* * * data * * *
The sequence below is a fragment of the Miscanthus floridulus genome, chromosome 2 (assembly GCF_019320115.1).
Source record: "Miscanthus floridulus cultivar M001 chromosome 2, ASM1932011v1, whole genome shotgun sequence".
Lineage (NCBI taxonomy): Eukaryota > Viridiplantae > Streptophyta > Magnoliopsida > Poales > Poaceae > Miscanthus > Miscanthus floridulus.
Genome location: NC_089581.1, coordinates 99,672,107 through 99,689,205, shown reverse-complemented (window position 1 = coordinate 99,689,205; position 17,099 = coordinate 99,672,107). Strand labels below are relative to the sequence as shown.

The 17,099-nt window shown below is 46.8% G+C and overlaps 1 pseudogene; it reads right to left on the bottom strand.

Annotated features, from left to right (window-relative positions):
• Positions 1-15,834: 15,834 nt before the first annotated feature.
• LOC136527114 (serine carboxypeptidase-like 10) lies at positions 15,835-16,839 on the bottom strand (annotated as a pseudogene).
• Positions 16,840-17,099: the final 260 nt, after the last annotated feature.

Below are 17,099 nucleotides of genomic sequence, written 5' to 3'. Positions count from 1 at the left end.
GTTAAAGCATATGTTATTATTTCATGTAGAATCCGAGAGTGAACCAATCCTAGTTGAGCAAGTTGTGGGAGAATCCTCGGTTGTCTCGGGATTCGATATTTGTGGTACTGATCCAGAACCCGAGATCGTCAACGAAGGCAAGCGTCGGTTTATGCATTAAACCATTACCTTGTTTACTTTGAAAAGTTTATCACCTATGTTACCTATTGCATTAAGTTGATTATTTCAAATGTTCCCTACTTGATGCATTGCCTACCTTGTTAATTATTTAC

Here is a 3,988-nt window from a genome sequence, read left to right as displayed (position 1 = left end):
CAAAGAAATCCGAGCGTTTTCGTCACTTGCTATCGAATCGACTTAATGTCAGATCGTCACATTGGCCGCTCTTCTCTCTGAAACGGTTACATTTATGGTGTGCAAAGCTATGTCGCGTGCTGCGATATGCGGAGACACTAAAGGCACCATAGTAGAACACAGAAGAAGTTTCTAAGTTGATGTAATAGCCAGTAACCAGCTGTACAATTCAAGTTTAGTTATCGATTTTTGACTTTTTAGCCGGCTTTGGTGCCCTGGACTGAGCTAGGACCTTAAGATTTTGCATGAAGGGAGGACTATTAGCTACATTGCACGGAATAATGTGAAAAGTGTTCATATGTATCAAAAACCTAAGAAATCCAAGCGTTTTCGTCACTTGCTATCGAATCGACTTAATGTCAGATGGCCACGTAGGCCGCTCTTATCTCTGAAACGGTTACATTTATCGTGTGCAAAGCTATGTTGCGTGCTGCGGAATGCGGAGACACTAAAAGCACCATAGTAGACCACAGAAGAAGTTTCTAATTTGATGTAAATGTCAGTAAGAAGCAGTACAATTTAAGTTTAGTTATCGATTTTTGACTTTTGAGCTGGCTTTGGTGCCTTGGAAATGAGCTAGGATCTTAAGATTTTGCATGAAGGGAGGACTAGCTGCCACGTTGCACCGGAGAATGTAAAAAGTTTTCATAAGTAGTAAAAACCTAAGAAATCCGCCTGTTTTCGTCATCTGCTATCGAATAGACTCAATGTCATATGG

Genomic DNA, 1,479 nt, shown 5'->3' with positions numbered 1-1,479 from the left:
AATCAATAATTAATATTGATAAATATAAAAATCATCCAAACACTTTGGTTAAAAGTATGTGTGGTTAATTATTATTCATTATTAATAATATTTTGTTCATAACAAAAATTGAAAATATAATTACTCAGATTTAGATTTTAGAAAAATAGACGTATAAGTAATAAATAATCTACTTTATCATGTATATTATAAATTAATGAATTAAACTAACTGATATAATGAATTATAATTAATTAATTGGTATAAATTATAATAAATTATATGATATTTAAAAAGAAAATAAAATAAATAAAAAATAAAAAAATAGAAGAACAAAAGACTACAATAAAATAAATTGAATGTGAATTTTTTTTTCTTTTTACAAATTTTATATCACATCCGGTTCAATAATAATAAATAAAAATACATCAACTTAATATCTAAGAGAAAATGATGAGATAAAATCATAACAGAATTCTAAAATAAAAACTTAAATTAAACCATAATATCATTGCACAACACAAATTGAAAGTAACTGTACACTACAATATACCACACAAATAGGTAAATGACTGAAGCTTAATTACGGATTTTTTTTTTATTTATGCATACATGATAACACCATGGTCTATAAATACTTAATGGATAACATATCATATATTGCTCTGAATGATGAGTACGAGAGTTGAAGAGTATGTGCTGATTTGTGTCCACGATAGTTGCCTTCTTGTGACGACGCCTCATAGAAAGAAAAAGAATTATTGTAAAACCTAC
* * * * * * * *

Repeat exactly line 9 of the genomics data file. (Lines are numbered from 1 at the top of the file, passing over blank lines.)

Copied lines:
• Positions 16,840-17,099: the final 260 nt, after the last annotated feature.